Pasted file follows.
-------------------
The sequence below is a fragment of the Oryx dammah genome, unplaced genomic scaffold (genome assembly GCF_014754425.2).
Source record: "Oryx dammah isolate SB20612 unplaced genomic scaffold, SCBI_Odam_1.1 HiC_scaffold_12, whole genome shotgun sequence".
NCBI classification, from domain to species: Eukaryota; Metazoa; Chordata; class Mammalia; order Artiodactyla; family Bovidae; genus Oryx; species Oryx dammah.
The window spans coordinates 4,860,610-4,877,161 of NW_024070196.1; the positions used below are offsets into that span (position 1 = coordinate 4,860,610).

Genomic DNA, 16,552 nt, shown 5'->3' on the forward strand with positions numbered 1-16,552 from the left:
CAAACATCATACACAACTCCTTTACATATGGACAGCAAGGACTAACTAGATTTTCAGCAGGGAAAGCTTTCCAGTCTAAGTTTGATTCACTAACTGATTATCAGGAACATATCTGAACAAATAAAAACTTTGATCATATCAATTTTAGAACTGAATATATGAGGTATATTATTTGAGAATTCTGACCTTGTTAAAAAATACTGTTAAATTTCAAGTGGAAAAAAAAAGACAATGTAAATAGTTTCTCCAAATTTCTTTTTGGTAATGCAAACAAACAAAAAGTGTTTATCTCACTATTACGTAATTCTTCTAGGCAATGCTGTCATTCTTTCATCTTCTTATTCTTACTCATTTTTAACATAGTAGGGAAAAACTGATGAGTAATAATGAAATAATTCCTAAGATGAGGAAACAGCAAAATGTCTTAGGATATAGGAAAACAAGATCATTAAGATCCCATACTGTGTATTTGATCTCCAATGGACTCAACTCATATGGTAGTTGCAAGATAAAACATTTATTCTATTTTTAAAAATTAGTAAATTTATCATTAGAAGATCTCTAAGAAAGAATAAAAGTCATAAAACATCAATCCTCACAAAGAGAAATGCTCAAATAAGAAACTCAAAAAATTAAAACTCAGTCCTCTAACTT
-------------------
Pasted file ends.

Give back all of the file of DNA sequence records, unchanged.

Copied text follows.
The sequence below is a fragment of the Oryx dammah genome, unplaced genomic scaffold (genome assembly GCF_014754425.2).
Source record: "Oryx dammah isolate SB20612 unplaced genomic scaffold, SCBI_Odam_1.1 HiC_scaffold_12, whole genome shotgun sequence".
NCBI classification, from domain to species: Eukaryota; Metazoa; Chordata; class Mammalia; order Artiodactyla; family Bovidae; genus Oryx; species Oryx dammah.
The window spans coordinates 4,860,610-4,877,161 of NW_024070196.1; the positions used below are offsets into that span (position 1 = coordinate 4,860,610).

Genomic DNA, 16,552 nt, shown 5'->3' on the forward strand with positions numbered 1-16,552 from the left:
CAAACATCATACACAACTCCTTTACATATGGACAGCAAGGACTAACTAGATTTTCAGCAGGGAAAGCTTTCCAGTCTAAGTTTGATTCACTAACTGATTATCAGGAACATATCTGAACAAATAAAAACTTTGATCATATCAATTTTAGAACTGAATATATGAGGTATATTATTTGAGAATTCTGACCTTGTTAAAAAATACTGTTAAATTTCAAGTGGAAAAAAAAAGACAATGTAAATAGTTTCTCCAAATTTCTTTTTGGTAATGCAAACAAACAAAAAGTGTTTATCTCACTATTACGTAATTCTTCTAGGCAATGCTGTCATTCTTTCATCTTCTTATTCTTACTCATTTTTAACATAGTAGGGAAAAACTGATGAGTAATAATGAAATAATTCCTAAGATGAGGAAACAGCAAAATGTCTTAGGATATAGGAAAACAAGATCATTAAGATCCCATACTGTGTATTTGATCTCCAATGGACTCAACTCATATGGTAGTTGCAAGATAAAACATTTATTCTATTTTTAAAAATTAGTAAATTTATCATTAGAAGATCTCTAAGAAAGAATAAAAGTCATAAAACATCAATCCTCACAAAGAGAAATGCTCAAATAAGAAACTCAAAAAATTAAAACTCAGTCCTCTAACTT